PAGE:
This #womensmarch day I choose to remember the #YAZIDI girls who have witnessed their fathers, sons, brothers & husbands mass murdered. They however were not given the “opportunity” (you’ll see why if you read on) to die, they were captured and many still are hostages to ISIS.
The Yazidi girls have been assaulted, abused and used as sex slaves. The ISIS members see the Yazidi’s as Satanic and therefore kill the men but make use of the females. The girls and women are kept as wives or war booty, they are sold and used amongst Daesh. The men of ISIS are impregnating the women to infiltrate their bloodlines. The Yazidi girls known for their blonde hair, blue & green eyes are of interest to these men as you can read above and thus were likely easy to spot from others. The lives these women are made to live are not lives at all, they are in a living hell, death is something many pray for. The Kurdish girls who fight for the Yazidi freedom and the freedom of their land & people say they keep a spare bullet just in case they are ever caught by ISIS, just so they can KILL THEMSELVES rather than live the horrific lives that ISIS provide these women with. Some do get to die though, but it’s not a pill or a bash to the head and an instant death, no, these are horrific deaths, acid, torture, barbaric acts you don’t even want to think of.
Spare a thought for them when you’re moaning about tampon tax.
I’m reading Heirs to Forgotten Kingdoms, a book about religious minorities in the Middle East by Gerard Russell, a former British diplomat who represented the UK in the region for 14 years. He has a thorough knowledge of various primary sources on religion in the Middle East, and he speaks fluent Arabic and Persian, so he’s able to get firsthand accounts from members of these faiths. So far I’ve read the first two chapters, on the Mandaeans and the Yazidis.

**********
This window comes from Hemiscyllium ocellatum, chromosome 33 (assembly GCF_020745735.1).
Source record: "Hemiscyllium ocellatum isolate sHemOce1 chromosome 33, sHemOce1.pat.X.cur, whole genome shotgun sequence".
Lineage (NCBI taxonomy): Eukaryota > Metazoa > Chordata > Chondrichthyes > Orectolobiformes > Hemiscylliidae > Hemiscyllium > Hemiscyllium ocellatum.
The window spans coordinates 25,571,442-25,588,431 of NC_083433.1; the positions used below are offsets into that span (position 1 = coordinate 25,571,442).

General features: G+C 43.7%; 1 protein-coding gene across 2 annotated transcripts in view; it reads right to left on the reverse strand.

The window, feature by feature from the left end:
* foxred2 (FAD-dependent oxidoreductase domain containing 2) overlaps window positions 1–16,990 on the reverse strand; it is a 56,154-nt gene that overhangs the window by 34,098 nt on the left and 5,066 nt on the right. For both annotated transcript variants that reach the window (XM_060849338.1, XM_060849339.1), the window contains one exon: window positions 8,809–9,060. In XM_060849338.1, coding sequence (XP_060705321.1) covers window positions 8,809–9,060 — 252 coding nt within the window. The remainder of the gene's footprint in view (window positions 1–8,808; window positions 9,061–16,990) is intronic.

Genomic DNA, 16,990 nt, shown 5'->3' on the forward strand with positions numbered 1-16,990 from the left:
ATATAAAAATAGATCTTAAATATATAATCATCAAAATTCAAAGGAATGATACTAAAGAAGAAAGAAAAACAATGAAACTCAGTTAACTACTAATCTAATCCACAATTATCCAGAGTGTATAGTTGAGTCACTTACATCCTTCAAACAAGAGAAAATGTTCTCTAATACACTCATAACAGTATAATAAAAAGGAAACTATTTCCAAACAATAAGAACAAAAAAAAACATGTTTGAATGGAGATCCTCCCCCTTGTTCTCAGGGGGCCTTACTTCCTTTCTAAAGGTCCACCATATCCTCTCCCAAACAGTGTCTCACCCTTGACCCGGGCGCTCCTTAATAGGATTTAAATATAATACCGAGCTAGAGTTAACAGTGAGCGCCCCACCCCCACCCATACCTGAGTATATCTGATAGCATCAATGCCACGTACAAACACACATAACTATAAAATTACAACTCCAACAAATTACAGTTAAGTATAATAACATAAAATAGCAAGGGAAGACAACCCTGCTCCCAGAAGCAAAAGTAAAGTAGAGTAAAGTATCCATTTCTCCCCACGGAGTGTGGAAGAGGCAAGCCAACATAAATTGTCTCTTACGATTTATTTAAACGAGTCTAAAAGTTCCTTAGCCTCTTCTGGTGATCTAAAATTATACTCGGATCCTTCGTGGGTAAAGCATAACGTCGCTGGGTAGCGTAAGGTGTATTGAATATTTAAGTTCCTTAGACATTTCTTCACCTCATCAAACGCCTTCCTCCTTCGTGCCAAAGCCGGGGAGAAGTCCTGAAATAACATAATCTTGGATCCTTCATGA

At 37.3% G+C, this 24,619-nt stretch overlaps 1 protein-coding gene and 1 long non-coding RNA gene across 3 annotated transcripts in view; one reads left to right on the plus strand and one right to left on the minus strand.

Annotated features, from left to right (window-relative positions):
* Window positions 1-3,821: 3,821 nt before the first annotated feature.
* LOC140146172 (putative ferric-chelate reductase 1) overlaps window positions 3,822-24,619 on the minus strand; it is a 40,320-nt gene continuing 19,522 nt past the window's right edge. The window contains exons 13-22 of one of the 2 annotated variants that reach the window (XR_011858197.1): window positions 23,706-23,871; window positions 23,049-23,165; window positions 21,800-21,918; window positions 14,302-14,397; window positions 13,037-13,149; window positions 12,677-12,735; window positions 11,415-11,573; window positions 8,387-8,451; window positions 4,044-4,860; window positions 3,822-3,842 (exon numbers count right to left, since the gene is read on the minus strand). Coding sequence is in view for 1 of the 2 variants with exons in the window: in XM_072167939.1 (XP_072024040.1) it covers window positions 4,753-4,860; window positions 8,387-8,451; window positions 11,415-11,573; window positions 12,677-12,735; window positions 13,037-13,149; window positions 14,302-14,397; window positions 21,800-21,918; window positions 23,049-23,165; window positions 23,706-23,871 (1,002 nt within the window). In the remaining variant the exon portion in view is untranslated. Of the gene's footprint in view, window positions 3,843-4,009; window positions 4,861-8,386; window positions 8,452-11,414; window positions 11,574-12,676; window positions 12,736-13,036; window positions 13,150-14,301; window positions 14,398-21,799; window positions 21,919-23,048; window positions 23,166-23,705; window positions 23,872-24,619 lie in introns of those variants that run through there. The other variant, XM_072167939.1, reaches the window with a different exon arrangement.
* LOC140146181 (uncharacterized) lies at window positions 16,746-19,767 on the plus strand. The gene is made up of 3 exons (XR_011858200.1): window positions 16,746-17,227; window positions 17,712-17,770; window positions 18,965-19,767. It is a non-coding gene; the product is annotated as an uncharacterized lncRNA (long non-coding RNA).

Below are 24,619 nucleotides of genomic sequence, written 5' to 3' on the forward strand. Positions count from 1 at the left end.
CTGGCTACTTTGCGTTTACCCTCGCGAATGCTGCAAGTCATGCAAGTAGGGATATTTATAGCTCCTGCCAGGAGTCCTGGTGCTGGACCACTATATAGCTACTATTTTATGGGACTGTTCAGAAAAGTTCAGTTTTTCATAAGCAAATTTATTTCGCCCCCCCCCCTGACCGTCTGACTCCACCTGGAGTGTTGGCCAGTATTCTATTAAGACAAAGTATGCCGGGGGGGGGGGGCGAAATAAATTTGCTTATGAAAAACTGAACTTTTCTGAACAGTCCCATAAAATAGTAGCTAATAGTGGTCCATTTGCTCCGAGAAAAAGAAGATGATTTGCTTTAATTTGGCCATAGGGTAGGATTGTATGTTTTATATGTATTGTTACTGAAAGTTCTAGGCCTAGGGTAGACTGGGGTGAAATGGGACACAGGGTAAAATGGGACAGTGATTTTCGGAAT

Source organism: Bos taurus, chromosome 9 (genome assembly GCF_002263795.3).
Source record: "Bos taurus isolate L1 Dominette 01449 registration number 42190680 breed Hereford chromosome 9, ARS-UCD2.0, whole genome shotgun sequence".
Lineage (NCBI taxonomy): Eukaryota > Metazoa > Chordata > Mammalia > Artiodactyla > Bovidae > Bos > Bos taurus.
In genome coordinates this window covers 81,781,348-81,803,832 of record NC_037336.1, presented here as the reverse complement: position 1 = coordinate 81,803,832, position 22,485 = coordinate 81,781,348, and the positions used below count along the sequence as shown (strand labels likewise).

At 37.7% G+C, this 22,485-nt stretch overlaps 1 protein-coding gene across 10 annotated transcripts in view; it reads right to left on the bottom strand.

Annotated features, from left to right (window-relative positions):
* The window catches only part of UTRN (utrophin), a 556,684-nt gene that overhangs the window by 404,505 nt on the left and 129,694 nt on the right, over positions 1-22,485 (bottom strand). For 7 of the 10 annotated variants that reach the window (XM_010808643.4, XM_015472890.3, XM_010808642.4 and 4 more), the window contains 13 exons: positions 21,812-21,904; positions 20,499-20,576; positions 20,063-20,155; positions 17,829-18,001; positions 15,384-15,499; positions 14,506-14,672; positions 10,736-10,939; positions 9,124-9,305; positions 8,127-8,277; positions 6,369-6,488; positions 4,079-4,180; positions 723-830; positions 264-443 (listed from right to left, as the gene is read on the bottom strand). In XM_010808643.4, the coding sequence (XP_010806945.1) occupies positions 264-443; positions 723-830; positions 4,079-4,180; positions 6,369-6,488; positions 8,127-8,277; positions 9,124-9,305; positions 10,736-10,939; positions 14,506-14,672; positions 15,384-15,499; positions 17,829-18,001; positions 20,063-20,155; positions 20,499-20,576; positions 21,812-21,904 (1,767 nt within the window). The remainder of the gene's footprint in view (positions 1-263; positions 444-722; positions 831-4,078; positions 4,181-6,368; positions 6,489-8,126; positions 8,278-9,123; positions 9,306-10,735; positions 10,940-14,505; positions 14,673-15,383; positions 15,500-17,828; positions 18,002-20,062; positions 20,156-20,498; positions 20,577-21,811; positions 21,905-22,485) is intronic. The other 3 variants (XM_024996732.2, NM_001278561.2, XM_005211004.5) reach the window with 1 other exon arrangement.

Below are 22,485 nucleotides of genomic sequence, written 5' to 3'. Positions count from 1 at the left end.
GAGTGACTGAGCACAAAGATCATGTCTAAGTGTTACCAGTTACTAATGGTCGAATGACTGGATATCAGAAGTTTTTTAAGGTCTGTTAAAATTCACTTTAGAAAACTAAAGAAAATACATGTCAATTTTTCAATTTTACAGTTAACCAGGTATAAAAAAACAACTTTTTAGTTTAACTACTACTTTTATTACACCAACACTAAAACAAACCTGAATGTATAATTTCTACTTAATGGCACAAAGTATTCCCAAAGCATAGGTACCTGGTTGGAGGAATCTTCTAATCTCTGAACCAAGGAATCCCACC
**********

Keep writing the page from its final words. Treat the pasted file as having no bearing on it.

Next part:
It very much seems that the Mandaeans, Yazidis, Alawites, and other, now-extinct groups such as the Manicheans, Harranians, and various Gnostic sects were all part of a great religious ferment from approximately the end of the Hellenistic era to the early Middle Ages in which different groups mixed and matched various ideas and practices, including asceticism and vegetarianism, astrology and planet worship, Greek philosophy and Mithraic customs, Jewish and Babylonian magic, and curious inversions - or as we might say today, “retcons” - of different aspects of Abrahamic mythology.
Some highlights from the first two chapters:
Although monotheists, the Mandaeans regard the planets, sun, and moon as living beings with spirits, and pray to them in reverence and devotion.
Again, though monotheists, Mandaeans specifically invoke by name a variety of Babylonian deities in their magic, especially in dark magic - curses meant to cause disease, marital strife, and other misfortune. Gods invoked by Mandaeans to this very day include Libat, Bel, and Nebu.
On the same day as the Shi’a Ashura, Mandaeans observe their own day of mourning, sometimes even joining in with the Ashura processions. The reason for this day of mourning is unclear; some Mandaeans believe it commemorates the drowning of Pharaoh’s soldiers in the Red Sea.